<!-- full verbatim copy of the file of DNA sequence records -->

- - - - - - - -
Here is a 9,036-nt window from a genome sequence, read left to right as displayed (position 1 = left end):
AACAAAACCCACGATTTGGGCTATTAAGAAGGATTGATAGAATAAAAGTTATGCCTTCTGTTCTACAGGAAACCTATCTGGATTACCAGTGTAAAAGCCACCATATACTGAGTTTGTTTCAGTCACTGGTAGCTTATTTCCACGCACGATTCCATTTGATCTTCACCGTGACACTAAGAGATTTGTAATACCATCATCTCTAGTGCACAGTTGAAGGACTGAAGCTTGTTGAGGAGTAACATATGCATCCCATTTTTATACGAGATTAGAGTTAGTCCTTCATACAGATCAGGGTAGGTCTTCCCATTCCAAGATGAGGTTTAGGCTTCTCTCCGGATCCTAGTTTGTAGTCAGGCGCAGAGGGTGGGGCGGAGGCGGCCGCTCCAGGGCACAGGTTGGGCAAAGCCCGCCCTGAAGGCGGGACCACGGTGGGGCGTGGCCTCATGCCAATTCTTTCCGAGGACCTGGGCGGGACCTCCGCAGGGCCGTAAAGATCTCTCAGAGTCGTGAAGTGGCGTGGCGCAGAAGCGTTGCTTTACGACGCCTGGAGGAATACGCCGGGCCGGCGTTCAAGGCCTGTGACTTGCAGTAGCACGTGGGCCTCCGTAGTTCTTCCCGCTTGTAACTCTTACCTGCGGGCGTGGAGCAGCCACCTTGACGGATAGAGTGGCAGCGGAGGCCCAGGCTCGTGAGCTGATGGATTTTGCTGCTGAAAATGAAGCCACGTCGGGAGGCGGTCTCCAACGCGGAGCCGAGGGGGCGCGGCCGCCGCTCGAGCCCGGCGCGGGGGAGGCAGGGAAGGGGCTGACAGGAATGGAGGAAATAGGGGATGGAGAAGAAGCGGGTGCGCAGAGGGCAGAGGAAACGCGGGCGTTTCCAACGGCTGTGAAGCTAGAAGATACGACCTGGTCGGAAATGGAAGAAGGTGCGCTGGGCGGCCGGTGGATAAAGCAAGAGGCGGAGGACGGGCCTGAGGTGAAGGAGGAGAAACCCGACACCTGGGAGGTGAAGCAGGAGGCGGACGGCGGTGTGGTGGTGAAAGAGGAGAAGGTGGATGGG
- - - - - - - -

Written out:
Here is a 9,036-nt window from a genome sequence, read left to right as displayed (position 1 = left end):
AACAAAACCCACGATTTGGGCTATTAAGAAGGATTGATAGAATAAAAGTTATGCCTTCTGTTCTACAGGAAACCTATCTGGATTACCAGTGTAAAAGCCACCATATACTGAGTTTGTTTCAGTCACTGGTAGCTTATTTCCACGCACGATTCCATTTGATCTTCACCGTGACACTAAGAGATTTGTAATACCATCATCTCTAGTGCACAGTTGAAGGACTGAAGCTTGTTGAGGAGTAACATATGCATCCCATTTTTATACGAGATTAGAGTTAGTCCTTCATACAGATCAGGGTAGGTCTTCCCATTCCAAGATGAGGTTTAGGCTTCTCTCCGGATCCTAGTTTGTAGTCAGGCGCAGAGGGTGGGGCGGAGGCGGCCGCTCCAGGGCACAGGTTGGGCAAAGCCCGCCCTGAAGGCGGGACCACGGTGGGGCGTGGCCTCATGCCAATTCTTTCCGAGGACCTGGGCGGGACCTCCGCAGGGCCGTAAAGATCTCTCAGAGTCGTGAAGTGGCGTGGCGCAGAAGCGTTGCTTTACGACGCCTGGAGGAATACGCCGGGCCGGCGTTCAAGGCCTGTGACTTGCAGTAGCACGTGGGCCTCCGTAGTTCTTCCCGCTTGTAACTCTTACCTGCGGGCGTGGAGCAGCCACCTTGACGGATAGAGTGGCAGCGGAGGCCCAGGCTCGTGAGCTGATGGATTTTGCTGCTGAAAATGAAGCCACGTCGGGAGGCGGTCTCCAACGCGGAGCCGAGGGGGCGCGGCCGCCGCTCGAGCCCGGCGCGGGGGAGGCAGGGAAGGGGCTGACAGGAATGGAGGAAATAGGGGATGGAGAAGAAGCGGGTGCGCAGAGGGCAGAGGAAACGCGGGCGTTTCCAACGGCTGTGAAGCTAGAAGATACGACCTGGTCGGAAATGGAAGAAGGTGCGCTGGGCGGCCGGTGGATAAAGCAAGAGGCGGAGGACGGGCCTGAGGTGAAGGAGGAGAAACCCGACACCTGGGAGGTGAAGCAGGAGGCGGACGGCGGTGTGGTGGTGAAAGAGGAGAAGGTGGATGGG